COCA Digest: October 2, 2017

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COCA News and Announcements

Pharmacists

October is American Pharmacists Month!

More Americans are taking prescription drugs than ever and the role of pharmacists in U.S. healthcare is quickly evolving. The opportunity for collaboration between public health and pharmacy to improve our nation's health has never been greater.

Join the CDC Pharmacists Workgroup during American Pharmacists Month to hear about CDC’s cross-cutting work in a broad range of public health issues relevant to pharmacy partners.

The program will provide the audience with discussion of CDC’s portfolio in key public health areas that involve current and potential collaborations with pharmacy partners, ideas for engagement collaboration, and access to CDC subject matter experts.

Learn about flu prevention, symptoms of the flu, and treatment options.

Upcoming COCA CALL

Topic: The Role of Healthcare Professionals in Protecting Older Adults against Influenza
Date: Thursday, October 12, 2017

Healthcare professionals (HCPs) play a critical role in protecting older adults (age 65 years and older) against influenza (flu). Despite concerted efforts to promote annual influenza vaccination in older adults, persistent knowledge gaps exist regarding the burden of disease and the risk of flu and related complications for this vulnerable population.

According to recent research, the phenomenon known as immunosenescence leaves older adults less responsive to standard influenza vaccines. HCPs play a critical role in strongly recommending and ensuring flu vaccination for older adults.

During this COCA Call, presenters will share easy-to-use education materials available to support HCPs in discussing flu prevention with older adult patients.

Mark your calendars for the "Pediatric Influenza" COCA Call coming up on Tuesday, November 7. The call announcement and webpage for this call will go out soon.

Two men in discussion

Rescheduled COCA CALL

The COCA Call, "The Ecology of Emerging Zoonotic Diseases," originally scheduled for September 21, 2017 has been rescheduled for Thursday, November 2, 2017 at 2pm ET. The call announcement and webpage for this call will go out soon. Thank you for your interest!

Archived COCA conference calls are available here. Free continuing education (CME, CNE, ACPE, CEU, CECH, and AAVSB/RACE) is available for most calls. For more information about free CE, please go here.

CDC Emergency Response

medical symbol

2017 Hurricane Response

If you're a healthcare professional helping at an emergency site, be sure to check out Safety Information for Health Care Professionals which has resources that will help you care for survivors. See Coping with a Disaster or Traumatic Event for tips you, as an emergency responder, can take to ensure you are able to do your job and cope with challenging situations.

For a collection of the most up-to-date, cleared information on the ongoing hurricane season, see CDC's Key Messages document available in English and Spanish.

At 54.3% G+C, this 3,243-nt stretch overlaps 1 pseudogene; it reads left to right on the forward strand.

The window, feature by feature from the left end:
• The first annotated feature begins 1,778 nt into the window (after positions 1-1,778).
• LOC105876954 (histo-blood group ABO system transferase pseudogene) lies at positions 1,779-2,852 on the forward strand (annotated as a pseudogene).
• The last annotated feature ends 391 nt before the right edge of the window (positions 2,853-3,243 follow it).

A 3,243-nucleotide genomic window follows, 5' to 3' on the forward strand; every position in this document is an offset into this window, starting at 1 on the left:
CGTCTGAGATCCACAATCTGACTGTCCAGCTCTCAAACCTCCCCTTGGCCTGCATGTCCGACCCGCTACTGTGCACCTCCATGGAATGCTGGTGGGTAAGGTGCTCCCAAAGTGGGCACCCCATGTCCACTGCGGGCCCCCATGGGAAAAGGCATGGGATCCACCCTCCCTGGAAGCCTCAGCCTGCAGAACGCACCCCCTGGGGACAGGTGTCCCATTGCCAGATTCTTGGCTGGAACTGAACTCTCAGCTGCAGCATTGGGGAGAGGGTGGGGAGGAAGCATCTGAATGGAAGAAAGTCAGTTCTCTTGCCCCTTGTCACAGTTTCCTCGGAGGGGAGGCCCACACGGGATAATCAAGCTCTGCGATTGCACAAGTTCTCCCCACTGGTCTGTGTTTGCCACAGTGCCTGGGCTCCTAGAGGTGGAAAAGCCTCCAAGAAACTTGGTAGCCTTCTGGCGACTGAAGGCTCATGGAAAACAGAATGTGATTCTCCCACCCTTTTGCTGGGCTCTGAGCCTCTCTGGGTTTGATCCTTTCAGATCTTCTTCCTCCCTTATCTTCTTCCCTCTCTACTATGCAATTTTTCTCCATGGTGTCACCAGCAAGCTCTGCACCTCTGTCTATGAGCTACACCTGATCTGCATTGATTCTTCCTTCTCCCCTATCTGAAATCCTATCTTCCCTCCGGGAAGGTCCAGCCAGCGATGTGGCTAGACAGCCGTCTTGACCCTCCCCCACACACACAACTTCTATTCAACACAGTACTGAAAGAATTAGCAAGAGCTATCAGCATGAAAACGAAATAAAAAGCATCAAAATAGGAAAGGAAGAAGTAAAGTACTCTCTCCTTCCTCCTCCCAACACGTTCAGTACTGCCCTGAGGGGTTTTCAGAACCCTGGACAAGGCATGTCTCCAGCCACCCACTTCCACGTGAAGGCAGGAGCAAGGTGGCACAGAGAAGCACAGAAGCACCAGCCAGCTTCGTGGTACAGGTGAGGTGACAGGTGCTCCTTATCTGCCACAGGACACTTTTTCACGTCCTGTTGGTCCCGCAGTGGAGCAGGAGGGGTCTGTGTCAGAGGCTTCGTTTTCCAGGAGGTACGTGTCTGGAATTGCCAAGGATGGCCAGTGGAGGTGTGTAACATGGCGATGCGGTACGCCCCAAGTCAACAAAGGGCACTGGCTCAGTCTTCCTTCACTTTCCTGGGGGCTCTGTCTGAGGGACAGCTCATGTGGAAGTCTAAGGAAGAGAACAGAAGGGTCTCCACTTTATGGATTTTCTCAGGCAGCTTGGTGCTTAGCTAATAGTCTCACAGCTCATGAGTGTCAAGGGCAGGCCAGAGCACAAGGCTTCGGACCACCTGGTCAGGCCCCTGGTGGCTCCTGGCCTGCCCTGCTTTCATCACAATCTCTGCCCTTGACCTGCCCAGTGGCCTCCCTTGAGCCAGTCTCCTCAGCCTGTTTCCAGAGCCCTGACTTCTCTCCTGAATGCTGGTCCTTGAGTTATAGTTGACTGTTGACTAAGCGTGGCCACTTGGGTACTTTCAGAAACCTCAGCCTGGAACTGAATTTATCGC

2016 Zika Virus Response

CDC deactivated its emergency response for Zika virus (Zika) to transition efforts to normal program operations on September 29, 2017. On January 22, 2016, CDC activated its Emergency Operations Center (EOC) in response to the devastating effects of Zika virus infection during pregnancy. A team of experts from across the agency, called the Zika Coordination and Operations Transition Team (ZCOTT), will lead the transition from EOC activation to routine, long-term activities and will ensure timely coordination and collaboration on scientific, communication, and policy activities.

Deactivation does not mean that the threat of Zika has lessened in importance or that people are no longer at risk of infection. Zika continues to be a public health threat in the United States and internationally. Zika is still a risk for pregnant women, and the continental United States and Hawaii will continue to see some travel-related cases as travelers visit countries and territories with risk of Zika transmission. The possibility of local transmission in the continental United States and Hawaii still exists. CDC remains committed to protecting the health of Americans and will continue working to protect the nation from the threat of Zika.  

As a reminder, CDC recommends travelers to areas with a risk of Zika take steps to prevent Zika by preventing mosquito bites and sexual transmission of Zika during and after travel. CDC continues to recommend that pregnant women avoid travel to areas with risk of Zika.

For more information on Zika, visit www.cdc.gov/zika

Seasonal Influenza

Recommend a flu vaccine to your patients

Weekly U.S. Influenza Surveillance Report: Flu View—2016-17 Influenza Season Week 38 ending September 23, 2017.
Flu View is a weekly influenza surveillance report prepared by CDC’s Influenza Division. All data are preliminary and may change as CDC receives more reports.

Information for Health Professionals